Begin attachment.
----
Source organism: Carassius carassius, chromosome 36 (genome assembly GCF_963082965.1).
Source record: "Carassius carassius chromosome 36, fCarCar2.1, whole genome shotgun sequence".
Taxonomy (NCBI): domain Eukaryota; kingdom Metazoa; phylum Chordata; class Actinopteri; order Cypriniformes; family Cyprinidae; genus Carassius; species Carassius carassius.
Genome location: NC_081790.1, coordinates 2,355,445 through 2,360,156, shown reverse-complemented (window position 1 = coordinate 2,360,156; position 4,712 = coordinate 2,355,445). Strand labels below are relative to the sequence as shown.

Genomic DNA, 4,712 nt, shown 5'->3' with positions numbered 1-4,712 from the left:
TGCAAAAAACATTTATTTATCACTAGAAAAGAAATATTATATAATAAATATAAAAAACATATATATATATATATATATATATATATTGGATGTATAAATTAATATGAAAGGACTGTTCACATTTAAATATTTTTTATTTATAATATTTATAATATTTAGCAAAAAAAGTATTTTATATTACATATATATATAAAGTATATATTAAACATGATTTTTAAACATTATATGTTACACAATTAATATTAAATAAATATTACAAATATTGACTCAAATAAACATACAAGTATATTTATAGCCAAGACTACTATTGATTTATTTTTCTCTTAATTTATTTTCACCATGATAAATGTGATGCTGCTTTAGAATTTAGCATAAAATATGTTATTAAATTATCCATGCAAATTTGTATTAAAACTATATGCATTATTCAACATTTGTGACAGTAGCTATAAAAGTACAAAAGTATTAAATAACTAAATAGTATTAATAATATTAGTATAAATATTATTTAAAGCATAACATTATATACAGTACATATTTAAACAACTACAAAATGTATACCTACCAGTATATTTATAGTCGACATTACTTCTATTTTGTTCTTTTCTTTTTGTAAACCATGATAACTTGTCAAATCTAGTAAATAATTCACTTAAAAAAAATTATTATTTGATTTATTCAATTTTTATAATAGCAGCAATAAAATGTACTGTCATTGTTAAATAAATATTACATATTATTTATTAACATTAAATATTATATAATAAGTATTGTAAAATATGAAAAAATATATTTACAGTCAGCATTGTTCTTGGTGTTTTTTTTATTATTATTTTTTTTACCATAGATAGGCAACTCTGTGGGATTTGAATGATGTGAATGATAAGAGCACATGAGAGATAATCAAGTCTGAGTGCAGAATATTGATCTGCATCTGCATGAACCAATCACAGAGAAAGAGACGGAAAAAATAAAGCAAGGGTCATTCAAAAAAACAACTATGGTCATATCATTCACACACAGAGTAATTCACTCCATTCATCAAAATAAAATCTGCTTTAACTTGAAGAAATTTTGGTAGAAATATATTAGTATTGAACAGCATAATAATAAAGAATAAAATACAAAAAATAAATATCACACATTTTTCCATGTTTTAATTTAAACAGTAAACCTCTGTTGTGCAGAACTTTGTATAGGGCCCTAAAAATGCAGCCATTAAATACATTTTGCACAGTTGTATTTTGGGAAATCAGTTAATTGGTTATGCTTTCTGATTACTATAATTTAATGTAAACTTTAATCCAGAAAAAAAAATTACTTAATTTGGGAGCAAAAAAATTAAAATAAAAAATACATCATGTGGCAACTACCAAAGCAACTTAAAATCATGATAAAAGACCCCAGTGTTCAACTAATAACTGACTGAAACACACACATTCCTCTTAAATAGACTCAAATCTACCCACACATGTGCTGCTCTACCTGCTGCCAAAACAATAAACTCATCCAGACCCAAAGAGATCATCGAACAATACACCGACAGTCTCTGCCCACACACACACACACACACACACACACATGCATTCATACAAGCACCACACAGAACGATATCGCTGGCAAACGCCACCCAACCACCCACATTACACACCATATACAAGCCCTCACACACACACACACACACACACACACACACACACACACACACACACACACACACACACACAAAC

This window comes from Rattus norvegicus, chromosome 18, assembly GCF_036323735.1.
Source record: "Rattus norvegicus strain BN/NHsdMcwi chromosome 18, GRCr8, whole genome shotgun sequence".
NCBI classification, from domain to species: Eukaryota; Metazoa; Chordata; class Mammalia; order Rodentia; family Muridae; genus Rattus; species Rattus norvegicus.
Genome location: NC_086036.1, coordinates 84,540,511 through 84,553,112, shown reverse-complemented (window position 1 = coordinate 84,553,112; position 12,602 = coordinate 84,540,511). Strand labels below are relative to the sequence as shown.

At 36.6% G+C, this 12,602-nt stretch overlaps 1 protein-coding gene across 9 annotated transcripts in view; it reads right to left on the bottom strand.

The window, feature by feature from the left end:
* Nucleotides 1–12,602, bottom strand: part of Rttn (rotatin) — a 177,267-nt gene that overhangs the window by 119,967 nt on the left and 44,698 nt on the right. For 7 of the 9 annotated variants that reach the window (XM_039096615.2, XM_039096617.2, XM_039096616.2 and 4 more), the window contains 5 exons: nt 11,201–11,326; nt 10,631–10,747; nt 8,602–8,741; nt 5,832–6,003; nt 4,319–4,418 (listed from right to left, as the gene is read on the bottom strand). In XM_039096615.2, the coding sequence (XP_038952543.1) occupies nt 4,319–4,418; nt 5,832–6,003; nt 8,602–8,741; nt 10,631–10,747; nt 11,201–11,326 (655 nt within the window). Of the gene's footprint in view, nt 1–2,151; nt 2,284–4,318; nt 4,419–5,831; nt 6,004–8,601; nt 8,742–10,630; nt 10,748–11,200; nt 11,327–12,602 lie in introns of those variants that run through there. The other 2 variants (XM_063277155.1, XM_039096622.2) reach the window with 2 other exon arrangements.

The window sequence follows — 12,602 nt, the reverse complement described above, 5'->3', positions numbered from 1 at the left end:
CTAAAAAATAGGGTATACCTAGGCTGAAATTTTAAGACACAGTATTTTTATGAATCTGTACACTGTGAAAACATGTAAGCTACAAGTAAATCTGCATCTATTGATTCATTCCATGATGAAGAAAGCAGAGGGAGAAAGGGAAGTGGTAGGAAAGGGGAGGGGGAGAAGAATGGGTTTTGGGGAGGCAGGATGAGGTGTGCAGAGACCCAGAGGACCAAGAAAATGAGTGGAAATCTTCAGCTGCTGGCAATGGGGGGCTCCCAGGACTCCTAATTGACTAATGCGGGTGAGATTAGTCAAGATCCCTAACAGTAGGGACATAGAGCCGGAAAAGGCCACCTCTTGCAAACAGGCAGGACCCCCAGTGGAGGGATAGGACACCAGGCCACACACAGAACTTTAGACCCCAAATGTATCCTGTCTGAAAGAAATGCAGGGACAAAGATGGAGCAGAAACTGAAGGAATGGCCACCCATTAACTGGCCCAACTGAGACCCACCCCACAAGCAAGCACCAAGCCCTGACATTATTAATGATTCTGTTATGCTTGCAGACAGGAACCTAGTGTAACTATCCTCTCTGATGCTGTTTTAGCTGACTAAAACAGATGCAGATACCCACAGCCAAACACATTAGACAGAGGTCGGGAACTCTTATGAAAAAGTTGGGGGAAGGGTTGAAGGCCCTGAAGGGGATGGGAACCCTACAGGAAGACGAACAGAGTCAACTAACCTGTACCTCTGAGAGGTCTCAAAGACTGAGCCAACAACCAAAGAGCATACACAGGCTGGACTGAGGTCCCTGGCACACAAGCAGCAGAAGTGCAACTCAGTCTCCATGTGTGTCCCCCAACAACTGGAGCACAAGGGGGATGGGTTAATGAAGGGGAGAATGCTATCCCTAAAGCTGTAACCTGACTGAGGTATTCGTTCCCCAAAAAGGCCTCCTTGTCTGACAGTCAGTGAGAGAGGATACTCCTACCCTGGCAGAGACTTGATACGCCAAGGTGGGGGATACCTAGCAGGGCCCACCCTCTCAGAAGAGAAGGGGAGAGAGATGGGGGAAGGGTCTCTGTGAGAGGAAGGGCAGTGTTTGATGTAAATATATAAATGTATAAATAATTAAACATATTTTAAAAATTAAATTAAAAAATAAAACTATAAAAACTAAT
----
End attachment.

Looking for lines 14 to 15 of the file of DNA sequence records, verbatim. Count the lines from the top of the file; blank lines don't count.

The window sequence follows — 12,602 nt, the reverse complement described above, 5'->3', positions numbered from 1 at the left end:
CTAAAAAATAGGGTATACCTAGGCTGAAATTTTAAGACACAGTATTTTTATGAATCTGTACACTGTGAAAACATGTAAGCTACAAGTAAATCTGCATCTATTGATTCATTCCATGATGAAGAAAGCAGAGGGAGAAAGGGAAGTGGTAGGAAAGGGGAGGGGGAGAAGAATGGGTTTTGGGGAGGCAGGATGAGGTGTGCAGAGACCCAGAGGACCAAGAAAATGAGTGGAAATCTTCAGCTGCTGGCAATGGGGGGCTCCCAGGACTCCTAATTGACTAATGCGGGTGAGATTAGTCAAGATCCCTAACAGTAGGGACATAGAGCCGGAAAAGGCCACCTCTTGCAAACAGGCAGGACCCCCAGTGGAGGGATAGGACACCAGGCCACACACAGAACTTTAGACCCCAAATGTATCCTGTCTGAAAGAAATGCAGGGACAAAGATGGAGCAGAAACTGAAGGAATGGCCACCCATTAACTGGCCCAACTGAGACCCACCCCACAAGCAAGCACCAAGCCCTGACATTATTAATGATTCTGTTATGCTTGCAGACAGGAACCTAGTGTAACTATCCTCTCTGATGCTGTTTTAGCTGACTAAAACAGATGCAGATACCCACAGCCAAACACATTAGACAGAGGTCGGGAACTCTTATGAAAAAGTTGGGGGAAGGGTTGAAGGCCCTGAAGGGGATGGGAACCCTACAGGAAGACGAACAGAGTCAACTAACCTGTACCTCTGAGAGGTCTCAAAGACTGAGCCAACAACCAAAGAGCATACACAGGCTGGACTGAGGTCCCTGGCACACAAGCAGCAGAAGTGCAACTCAGTCTCCATGTGTGTCCCCCAACAACTGGAGCACAAGGGGGATGGGTTAATGAAGGGGAGAATGCTATCCCTAAAGCTGTAACCTGACTGAGGTATTCGTTCCCCAAAAAGGCCTCCTTGTCTGACAGTCAGTGAGAGAGGATACTCCTACCCTGGCAGAGACTTGATACGCCAAGGTGGGGGATACCTAGCAGGGCCCACCCTCTCAGAAGAGAAGGGGAGAGAGATGGGGGAAGGGTCTCTGTGAGAGGAAGGGCAGTGTTTGATGTAAATATATAAATGTATAAATAATTAAACATATTTTAAAAATTAAATTAAAAAATAAAACTATAAAAACTAAT